Advent of Code 2021 -- Day 1: Sonar Sweep

1 December 2021

It’s the most wonderful time of year – I’m not talking about silly things like warm blankets, family, and Christmas cheer… no, I’m excited that Advent of Code is finally here!1

In case you don’t know Advent of Code is a fun set of programming challenges devised by Eric Wastl that you must complete in order to save Christmas. Each day you are presented with two problems to solve, the second being an extension unlocked after successfully completing the first. You are rewarded for your efforts with a shiny gold star. The problems start off somewhat easy and amp up the difficulty over the course of the month and are a great way to learn a new language. I’ll write my solutions in Common Lisp again this year because there is still so much for me to improve on with it.

The first part of today’s puzzle required counting the number of times an entry in a list of numbers was greater than the one before. This was done relatively painlessly using Lisp’s loop construct (which I feel I am only just using properly). It simply sets b to the current list item, a to the previous item (and nil to begin with), then for every item but the first compares b with a. I particularly like the count clause which counts the number of times the expression following it evaluates to t.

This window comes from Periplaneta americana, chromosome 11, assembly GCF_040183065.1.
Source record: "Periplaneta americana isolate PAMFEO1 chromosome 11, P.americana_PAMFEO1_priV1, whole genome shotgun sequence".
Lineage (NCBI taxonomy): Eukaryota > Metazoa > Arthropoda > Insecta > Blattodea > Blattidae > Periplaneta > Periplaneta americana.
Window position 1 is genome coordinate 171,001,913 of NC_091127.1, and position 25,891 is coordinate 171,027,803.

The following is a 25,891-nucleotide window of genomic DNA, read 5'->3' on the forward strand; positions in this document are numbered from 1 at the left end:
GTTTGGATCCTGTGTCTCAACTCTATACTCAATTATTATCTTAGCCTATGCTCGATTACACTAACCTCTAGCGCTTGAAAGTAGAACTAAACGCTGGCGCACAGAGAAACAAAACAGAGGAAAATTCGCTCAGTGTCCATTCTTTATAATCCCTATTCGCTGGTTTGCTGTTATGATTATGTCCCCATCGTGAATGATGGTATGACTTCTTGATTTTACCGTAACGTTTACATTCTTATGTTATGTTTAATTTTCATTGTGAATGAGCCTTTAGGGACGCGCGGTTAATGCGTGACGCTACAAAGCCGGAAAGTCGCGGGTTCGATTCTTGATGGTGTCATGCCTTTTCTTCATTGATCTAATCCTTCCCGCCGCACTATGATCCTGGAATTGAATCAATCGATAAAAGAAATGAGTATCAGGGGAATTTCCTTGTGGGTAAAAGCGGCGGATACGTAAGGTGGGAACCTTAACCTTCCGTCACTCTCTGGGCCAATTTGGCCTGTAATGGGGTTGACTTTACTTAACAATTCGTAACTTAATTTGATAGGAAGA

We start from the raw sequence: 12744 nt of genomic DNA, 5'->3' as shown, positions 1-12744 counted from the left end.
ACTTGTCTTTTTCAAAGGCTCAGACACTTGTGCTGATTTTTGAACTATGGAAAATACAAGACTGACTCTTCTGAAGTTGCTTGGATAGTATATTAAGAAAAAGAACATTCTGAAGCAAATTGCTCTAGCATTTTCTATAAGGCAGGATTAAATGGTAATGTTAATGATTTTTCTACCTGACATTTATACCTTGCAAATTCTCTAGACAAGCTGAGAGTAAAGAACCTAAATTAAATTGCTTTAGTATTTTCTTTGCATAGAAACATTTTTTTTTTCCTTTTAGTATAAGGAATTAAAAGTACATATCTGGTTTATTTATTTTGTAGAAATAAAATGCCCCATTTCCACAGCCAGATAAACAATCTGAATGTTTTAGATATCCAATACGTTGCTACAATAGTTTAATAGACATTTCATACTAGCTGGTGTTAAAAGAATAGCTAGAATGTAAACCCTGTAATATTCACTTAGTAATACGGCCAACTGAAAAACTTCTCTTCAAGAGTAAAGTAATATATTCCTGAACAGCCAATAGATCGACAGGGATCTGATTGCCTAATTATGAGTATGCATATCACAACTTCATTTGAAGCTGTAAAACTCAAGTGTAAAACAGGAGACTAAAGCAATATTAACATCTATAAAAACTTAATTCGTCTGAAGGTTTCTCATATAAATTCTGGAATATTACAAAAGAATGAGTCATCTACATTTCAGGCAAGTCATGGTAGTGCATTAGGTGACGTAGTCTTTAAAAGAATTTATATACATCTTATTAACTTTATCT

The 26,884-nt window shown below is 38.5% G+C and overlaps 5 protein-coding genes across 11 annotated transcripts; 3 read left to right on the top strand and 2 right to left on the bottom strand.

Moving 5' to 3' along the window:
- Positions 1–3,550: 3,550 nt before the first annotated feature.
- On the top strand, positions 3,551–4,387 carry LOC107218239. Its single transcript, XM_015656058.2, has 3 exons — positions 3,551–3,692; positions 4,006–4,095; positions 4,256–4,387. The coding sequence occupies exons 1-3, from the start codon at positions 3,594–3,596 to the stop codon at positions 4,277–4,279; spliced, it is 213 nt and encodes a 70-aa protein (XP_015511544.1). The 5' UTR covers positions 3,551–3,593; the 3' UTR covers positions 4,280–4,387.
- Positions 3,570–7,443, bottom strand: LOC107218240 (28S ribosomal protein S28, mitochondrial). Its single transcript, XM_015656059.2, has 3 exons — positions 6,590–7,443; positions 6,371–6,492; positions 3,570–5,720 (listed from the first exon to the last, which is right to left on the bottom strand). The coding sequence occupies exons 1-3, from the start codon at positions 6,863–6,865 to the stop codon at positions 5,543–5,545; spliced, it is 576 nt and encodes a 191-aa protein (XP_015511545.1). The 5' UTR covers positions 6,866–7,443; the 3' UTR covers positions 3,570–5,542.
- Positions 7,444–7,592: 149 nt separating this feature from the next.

(defun advent-01a (filename)
  (loop with input = (mapcar #'parse-integer (get-file filename))
        for a = nil then b
        for b in input
        when a
        count (> b a)))

Part two was a slight modification of the previous part: now we had to keep track of a sliding window of size three and count the number of times the sum of the elements in the window exceeded the sum of the elements in the previous window. Only a few changes were required to the code, and the on clause was very useful for assigning and working with the elements of the sliding window.

(defun advent-01b (filename)
  (loop with input = (mapcar #'parse-integer (get-file filename))
        for (a b c) on input
        while (and a b c)
        for prev-sum = nil then sum
        for sum = (+ a b c)
        when prev-sum
        count (> sum prev-sum)))

One generalisation that could be made is the size of the sliding window, though it’s not immediately obvious how to change for (a b c) in input to reflect this. Being Lisp I imagine it might require the use of macros, which is something I’m still not that well versed in.

Overall quite a relaxed introduction back into Advent of Code. I’m pleased with what I’ve written, not least because it looks clean, and I’m looking forward to spending (and inevitably, wasting) more time on these puzzles over the rest of the month – it’s not like I have an important viva to be working on…


  1. That opening, while catchy, took far too much effort.